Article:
CMS Issues New Conditions of Participation for Discharge Planning for Hospitals and Home Health Agencies

by With Thanks to Elizabeth E. Hogue, Esq.
Published on Oct 01, 2019

As part of the new discharge planning rules, CMS decided that a discharge assessment for every patient had "to be scaled back in its scope and applicability to a more flexible requirement" because as originally proposed "could potentially have the unintended consequence of shifting hospital resources away from those patients most in need of a discharge plan." The new requirement states that the "hospital's discharge planning process must identify, at an early stage of hospitalization (ideally when the patient is admitted as an inpatient, or shortly thereafter), those patients who are likely to suffer adverse health consequences upon discharge in the absence of adequate discharge planning and must provide a discharge planning evaluation for those patients so identified...."

The Centers for Medicare and Medicaid Services (CMS) has issued new Conditions of Participation (COPs) for hospitals and home health agencies. These new rules are effective on November 29, 2019. New COPs for hospitals are applicable to acute care hospitals, long-term care hospitals (LTCHs), inpatient rehabilitation facilities (IRFs), inpatient psychiatric facilities, children's hospitals, cancer hospitals, and critical access hospitals (CAHs).
These new COPs generally require the discharge planning process to include:
  • Focus on patients' goals of care and treatment preferences
  • Assistance to patients, their families and representatives to select post-acute care (PAC) services providers or suppliers by using and sharing PAC data on quality measure and resource use measures that is relevant and applicable to patients' goals of care and treatment preferences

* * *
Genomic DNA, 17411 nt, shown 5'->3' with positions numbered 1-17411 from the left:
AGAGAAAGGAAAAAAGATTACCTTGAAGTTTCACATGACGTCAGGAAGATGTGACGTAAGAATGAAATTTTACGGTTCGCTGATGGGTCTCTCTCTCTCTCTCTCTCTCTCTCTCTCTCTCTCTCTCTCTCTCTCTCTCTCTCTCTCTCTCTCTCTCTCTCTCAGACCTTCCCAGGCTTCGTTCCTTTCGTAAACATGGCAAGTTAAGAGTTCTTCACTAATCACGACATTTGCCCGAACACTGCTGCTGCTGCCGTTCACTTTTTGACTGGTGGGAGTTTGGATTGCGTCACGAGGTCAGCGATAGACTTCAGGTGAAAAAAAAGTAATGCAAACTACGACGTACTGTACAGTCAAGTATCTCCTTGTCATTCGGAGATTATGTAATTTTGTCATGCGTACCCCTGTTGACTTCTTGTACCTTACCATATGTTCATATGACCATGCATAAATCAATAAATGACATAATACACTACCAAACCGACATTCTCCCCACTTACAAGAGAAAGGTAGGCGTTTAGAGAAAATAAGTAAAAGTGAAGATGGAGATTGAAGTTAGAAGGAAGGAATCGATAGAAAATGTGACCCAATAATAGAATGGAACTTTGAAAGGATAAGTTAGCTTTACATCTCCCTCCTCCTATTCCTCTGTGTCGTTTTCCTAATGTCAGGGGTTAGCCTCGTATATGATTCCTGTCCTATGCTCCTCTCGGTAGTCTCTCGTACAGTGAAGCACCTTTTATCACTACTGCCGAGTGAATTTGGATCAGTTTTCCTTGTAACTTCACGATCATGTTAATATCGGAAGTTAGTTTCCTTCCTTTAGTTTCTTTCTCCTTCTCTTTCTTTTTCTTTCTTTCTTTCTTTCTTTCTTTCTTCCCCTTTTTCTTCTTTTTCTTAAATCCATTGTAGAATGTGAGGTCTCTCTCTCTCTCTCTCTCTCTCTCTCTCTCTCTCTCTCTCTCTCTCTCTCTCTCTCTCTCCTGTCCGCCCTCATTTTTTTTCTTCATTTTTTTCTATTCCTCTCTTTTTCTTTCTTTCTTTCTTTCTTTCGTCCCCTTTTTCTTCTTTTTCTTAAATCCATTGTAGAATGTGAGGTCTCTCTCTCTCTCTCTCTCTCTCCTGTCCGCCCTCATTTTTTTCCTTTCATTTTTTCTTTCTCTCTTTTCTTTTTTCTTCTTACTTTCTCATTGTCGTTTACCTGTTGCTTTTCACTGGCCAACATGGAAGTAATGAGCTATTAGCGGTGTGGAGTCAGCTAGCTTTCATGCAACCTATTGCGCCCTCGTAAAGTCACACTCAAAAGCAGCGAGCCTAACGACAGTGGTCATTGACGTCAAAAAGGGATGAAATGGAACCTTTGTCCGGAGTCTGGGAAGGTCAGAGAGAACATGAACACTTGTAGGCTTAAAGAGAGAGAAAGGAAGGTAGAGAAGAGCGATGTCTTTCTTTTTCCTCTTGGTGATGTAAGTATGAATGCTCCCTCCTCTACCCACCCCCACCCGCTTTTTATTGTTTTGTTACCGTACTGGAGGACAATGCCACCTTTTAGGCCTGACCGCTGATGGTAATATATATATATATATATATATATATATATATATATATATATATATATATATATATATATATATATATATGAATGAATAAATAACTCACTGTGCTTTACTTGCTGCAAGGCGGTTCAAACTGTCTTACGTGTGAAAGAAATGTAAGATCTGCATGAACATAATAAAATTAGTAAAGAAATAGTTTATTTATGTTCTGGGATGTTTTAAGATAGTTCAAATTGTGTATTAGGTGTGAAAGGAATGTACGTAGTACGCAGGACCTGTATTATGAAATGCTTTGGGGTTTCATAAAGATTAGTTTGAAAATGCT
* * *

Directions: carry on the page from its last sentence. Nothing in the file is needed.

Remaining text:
• Transfer and referrals of patients along with necessary medical information at the time of discharge to appropriate PAC services providers and suppliers, facilities, and agencies and to other patient service providers and practitioners responsible for patients' follow-up or ancillary care
  • Compliance with requests made by receiving facilities or health care practitioners for additional clinical information necessary for treatment of patients
  • Sending necessary medical information to receiving facilities or appropriate PAC providers and practitioners responsible for patients' follow up care after patients are discharged from hospitals or transferred to other PACs or, for HHAs, other HHAs
  • Hospitals ensuring and supporting patients' rights to access their medical records in the form and format requested by patients, if information is readily producible in such form and format, including in electronic form or format when medical records are maintained electronically
A potential game changer is the requirement to use quality and resource use measures relevant and applicable to patients' goals of care and treatment preferences in the discharge planning process. PAC providers have complained for years that hospital discharge planners/case managers "play favorites" by referring patients to PAC providers that they prefer for a variety of reasons that may be unrelated to quality of care. New requirements to share quality data as part of the discharge planning may help patients make choices and disrupt historic patterns of referrals. 
©2019 Elizabeth E. Hogue, Esq.  All rights reserved